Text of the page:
President Donald Trump is roaming the White House with a highly infectious disease, pumped up on experimental drugs and high-powered steroids that he claims make him feel “perfect.”
The West Wing, the administration’s usually packed office space, is described as a ghost town, with only two aides decked out in front-line PPE attending to Trump in the Oval Office. At least 20 White House staffers, from press secretary Kayleigh McEnany to 2020 campaign manager Bill Stepien, have tested positive for Covid-19 and placed themselves under quarantine.
Chairman of the Joint Chiefs of Staff Gen. Mike Milley and nine other generals and admirals in charge of the nation’s defense forces were exposed to an infected colleague during a top-secret meeting last week and, like the president’s staff, are working from home.
Fears of an “October Surprise” impacting the Nov. 3 election might have seemed wild imaginings just two weeks ago. With a sick commander-in-chief, sequestered government and congressional leaders and a military command scattered beyond the D.C. beltway, concern is mounting that the United States is vulnerable to violent foreign provocation.
Hostile foreign powers are not the only threats to U.S. security at this time of unprecedented distraction and discord.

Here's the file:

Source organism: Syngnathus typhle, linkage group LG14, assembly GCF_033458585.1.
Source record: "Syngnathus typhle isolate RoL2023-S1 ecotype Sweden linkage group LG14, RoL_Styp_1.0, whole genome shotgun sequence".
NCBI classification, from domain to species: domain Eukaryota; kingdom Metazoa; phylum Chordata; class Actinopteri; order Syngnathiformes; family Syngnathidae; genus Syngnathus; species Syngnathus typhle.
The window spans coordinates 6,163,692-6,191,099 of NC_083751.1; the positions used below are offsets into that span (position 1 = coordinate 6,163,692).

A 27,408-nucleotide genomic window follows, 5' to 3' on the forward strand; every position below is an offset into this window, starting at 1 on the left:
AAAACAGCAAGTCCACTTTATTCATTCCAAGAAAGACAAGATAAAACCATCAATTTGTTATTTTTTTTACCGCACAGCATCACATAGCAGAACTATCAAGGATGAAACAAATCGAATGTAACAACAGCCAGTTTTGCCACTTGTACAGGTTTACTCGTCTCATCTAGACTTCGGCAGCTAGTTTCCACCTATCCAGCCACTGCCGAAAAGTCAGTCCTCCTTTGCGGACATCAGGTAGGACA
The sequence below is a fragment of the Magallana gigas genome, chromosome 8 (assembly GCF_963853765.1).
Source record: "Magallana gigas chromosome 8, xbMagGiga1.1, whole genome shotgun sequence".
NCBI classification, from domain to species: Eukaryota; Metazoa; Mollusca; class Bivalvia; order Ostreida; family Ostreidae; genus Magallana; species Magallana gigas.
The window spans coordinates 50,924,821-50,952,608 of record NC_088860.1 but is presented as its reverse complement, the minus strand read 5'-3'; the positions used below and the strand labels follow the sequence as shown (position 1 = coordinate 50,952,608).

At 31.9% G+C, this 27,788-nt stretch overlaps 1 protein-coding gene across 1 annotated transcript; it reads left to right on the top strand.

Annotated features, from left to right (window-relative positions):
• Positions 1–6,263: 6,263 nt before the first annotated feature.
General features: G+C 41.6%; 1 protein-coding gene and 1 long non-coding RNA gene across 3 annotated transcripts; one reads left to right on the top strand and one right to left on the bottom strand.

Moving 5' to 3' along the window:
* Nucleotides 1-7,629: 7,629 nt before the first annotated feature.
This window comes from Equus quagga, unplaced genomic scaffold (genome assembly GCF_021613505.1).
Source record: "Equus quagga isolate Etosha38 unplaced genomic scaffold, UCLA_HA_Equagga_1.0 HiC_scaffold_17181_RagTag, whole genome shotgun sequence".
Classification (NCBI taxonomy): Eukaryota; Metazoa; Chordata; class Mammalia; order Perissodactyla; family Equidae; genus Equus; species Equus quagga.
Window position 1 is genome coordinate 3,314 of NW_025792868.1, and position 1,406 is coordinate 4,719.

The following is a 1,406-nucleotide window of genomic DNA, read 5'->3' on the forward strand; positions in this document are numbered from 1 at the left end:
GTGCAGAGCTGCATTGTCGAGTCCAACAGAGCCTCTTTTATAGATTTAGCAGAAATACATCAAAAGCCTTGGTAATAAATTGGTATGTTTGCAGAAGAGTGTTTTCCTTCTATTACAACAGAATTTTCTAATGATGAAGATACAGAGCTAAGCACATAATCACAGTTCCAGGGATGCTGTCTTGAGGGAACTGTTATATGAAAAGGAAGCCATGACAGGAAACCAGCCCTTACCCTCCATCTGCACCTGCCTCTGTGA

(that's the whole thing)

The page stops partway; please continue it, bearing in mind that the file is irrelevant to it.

Federal agents on Thursday said they thwarted a plot by an armed hate group to kidnap Michigan Gov. Gretchen Whitmer before election day. An allied militia, the Wolverine Watchmen, planned to storm the Capitol in Lansing and incite “civil war,” Andrew Birge, U.S. Attorney for Western Michigan, said in announcing 13 arrests of men he deemed “violent extremists.”
Whitmer called out Trump for his refusal during the first presidential debate of 2020 to condemn white supremacists.
“Hate groups heard the president’s words not as a rebuke but as a rallying cry,” Whitmer said in a televised address, referring to Trump’s response to the white supremacy question that the Proud Boys racist militia should “stand back and stand by.”
A White House statement called Whitmer’s criticism of the president “outlandish.” The Democratic Michigan governor has been a favorite target of Trump for imposing lockdowns during the rapid spread of the novel coronavirus in her state this past spring. Trump tweeted “LIBERATE MICHIGAN” after an armed militia surged into the state Capitol in April.
“In a very dangerous world, with a number of crises that we’re facing here at home and abroad, there are concerns about whether or not the United States of America can, in fact, provide the governing that is necessary in order for our democracy to be able to survive in this difficult moment,” Clinton White House Chief of Staff Leon Panetta warned in an interview with Judy Woodruff on PBS last week after Trump was flown to Walter Reed National Military Medical Center with fever and shortness of breath.
Panetta, who also served as CIA director and Pentagon chief in the Obama administration, said national security officials are always greatly concerned about adversaries taking advantage of the United States during “a very vulnerable moment.”
“We know what the Russians are doing, in terms of trying to undermine our election process. We know that China is doing the same thing. We know that Iran and North Korea have conducted those kinds of operations as well,” Panetta said.